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Diamonds And Dust: 16 - The Tusks

…“I’m hoping you can help me. I have a little problem. I’d like you to have a look at this,” he says walking back to his Landrover.

I follow, wondering what it is he wants to show me.

He opens the back and I look in. There is a green tarp covering something. He pulls back the tarp, and lying there are two huge elephant tusks…

But what to do with those tusks? Malcolm Bertoni continues his extraordinary story of working for a diamond mining company in Namibia. To read earlier chapters please click on http://www.openwriting.com/archives/diamonds_and_dust/

I’m working in the workshop one morning and I hear a vehicle pull up outside and in walks this tall guy, about 35 or so.

He introduces himself. “Hi I’m L_,” he says sticking out a paw. “Are you X_?”

“That’s me,” I reply. “What can I do you for?”

“I’m hoping you can help me. I have a little problem. I’d like you to have a look at this,” he says walking back to his Landrover.

I follow, wondering what it is he wants to show me.

He opens the back and I look in. There is a green tarp covering something. He pulls back the tarp, and lying there are two huge elephant tusks.

“Holy s---,” I say looking at the tusks. “Where the hell did you get these?” as I pick up and inspect one tusk. They must have weighed 35 to 40 pounds each and the ivory looked clean and smooth without any major cracks and chips.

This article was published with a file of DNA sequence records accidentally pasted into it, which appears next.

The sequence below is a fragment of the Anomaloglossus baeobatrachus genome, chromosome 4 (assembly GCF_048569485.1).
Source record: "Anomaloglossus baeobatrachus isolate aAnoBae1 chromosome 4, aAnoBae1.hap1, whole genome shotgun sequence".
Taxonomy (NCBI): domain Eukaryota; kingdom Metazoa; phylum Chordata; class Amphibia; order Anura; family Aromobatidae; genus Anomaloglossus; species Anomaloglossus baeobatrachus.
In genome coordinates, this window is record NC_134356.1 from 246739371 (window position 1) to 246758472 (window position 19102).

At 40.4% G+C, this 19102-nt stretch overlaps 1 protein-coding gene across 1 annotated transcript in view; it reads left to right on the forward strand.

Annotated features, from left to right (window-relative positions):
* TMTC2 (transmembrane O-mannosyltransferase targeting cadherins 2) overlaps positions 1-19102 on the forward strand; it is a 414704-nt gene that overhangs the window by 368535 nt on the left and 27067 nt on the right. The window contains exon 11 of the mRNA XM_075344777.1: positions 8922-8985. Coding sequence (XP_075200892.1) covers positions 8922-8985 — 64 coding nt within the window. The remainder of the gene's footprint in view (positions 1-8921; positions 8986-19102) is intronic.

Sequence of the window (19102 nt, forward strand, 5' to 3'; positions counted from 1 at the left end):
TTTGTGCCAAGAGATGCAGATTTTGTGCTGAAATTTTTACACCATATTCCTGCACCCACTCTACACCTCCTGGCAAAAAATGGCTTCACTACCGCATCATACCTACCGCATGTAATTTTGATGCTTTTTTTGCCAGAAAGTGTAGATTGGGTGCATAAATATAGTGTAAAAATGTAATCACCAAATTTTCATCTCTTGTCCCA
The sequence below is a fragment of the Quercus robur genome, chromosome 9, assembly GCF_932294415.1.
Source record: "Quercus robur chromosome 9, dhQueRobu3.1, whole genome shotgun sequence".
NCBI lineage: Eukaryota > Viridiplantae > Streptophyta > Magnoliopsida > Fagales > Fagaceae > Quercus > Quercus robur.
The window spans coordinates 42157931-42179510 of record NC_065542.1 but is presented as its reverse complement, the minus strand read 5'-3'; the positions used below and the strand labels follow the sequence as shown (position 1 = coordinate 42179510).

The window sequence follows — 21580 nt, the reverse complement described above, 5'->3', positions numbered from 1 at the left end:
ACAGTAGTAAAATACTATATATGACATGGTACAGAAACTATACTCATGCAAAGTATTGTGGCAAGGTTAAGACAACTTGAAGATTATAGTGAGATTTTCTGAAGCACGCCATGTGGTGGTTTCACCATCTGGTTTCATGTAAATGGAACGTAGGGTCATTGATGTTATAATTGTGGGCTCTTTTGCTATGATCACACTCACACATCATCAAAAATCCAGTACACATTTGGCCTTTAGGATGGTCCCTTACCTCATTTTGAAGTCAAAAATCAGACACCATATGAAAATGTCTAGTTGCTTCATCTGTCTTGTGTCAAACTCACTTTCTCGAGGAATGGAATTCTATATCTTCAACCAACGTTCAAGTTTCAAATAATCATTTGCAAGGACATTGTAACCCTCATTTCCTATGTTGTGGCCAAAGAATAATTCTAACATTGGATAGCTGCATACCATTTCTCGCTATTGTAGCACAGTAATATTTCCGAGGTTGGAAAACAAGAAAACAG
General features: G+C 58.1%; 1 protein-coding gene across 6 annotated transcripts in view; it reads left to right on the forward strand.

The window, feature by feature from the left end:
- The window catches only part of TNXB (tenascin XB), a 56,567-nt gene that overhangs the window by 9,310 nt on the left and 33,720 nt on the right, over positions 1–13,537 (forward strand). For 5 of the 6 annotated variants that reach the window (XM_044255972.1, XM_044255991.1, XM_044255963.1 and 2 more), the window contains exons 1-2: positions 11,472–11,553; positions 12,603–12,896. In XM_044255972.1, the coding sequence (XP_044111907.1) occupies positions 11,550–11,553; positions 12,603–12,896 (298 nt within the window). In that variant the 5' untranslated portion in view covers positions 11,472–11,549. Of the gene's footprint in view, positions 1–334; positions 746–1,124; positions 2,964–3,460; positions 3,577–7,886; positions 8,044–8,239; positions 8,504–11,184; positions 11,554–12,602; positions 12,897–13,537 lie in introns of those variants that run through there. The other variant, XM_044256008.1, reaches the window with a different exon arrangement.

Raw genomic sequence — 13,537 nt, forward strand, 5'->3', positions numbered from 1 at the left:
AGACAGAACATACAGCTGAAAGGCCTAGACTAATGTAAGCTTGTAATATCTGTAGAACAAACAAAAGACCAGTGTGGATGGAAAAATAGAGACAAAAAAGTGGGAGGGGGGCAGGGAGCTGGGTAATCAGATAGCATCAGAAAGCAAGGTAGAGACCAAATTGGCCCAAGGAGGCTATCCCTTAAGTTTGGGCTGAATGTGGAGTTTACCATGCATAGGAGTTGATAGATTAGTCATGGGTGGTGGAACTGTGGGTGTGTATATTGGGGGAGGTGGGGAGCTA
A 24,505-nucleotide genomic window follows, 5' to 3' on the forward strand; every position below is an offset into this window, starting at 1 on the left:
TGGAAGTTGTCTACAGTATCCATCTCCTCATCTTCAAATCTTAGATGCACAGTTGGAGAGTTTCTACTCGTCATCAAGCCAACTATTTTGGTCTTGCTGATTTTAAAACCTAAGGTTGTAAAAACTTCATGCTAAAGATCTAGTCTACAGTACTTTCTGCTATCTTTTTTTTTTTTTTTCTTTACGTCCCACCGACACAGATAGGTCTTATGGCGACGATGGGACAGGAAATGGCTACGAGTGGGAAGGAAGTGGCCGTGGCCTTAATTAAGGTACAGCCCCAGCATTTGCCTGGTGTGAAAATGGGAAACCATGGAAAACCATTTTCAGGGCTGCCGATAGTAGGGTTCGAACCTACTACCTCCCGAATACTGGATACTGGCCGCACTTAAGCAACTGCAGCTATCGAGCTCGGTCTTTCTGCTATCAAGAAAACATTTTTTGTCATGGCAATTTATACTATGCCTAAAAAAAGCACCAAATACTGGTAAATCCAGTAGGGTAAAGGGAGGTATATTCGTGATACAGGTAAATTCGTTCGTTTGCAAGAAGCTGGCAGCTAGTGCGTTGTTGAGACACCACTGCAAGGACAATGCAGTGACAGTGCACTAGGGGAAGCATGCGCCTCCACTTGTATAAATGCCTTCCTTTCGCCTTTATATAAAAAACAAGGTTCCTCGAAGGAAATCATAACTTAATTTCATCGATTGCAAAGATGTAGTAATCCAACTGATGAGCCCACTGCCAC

L_ quickly covered the tusks again and closed the back door. “I shot an elephant.”

“What? You’re kidding me.”

“No, seriously.”

So we went into the workshop and I made us some coffee while L_ told me his story.

It went something like this:

L_ was working as a geologist assistant at the time. They were right up north, near the border between Angola and South West. Six of them were out in the bush doing their usual work of collecting samples, surveying and placing markers on all the prominent hills. The usual stuff that geos do. They would go out bush for about a week at a time and then return to a base camp that was set up near one of the towns; I can’t remember which one.

Now to get a picture of the area, you must understand that this was real frontier country. Roads were virtually non-existent. There were only one or two small towns, few people and fewer government organisations such as police. So it was possible to do a few things that one couldn’t do elsewhere.

The region borders on a big park called the Etosha Pan National Park. To the east is the Kaokoveld, to the west is the Skeleton Coast and to the north is Ovamboland.

There is also (then anyway) a lot of game and wildlife. Lots of different species of antelope, hyena, cheetah, leopard, lion, giraffe, rhino and, of course, elephant, which is the main focus of this tale.

Now L_ had a rifle with him. A big rifle. It was a .300 magnum I think. Powerful enough to kill an elephant. One might think that it was unnecessary for anyone to have a gun and pretend to be a big game hunter, but it was after all Africa. It was the thing to do at that time and we were all part of that psyche.

Anyway, L_ always kept his rifle with him. You never know, you might get attacked by a gaggle of marauding lions and then it would come in handy.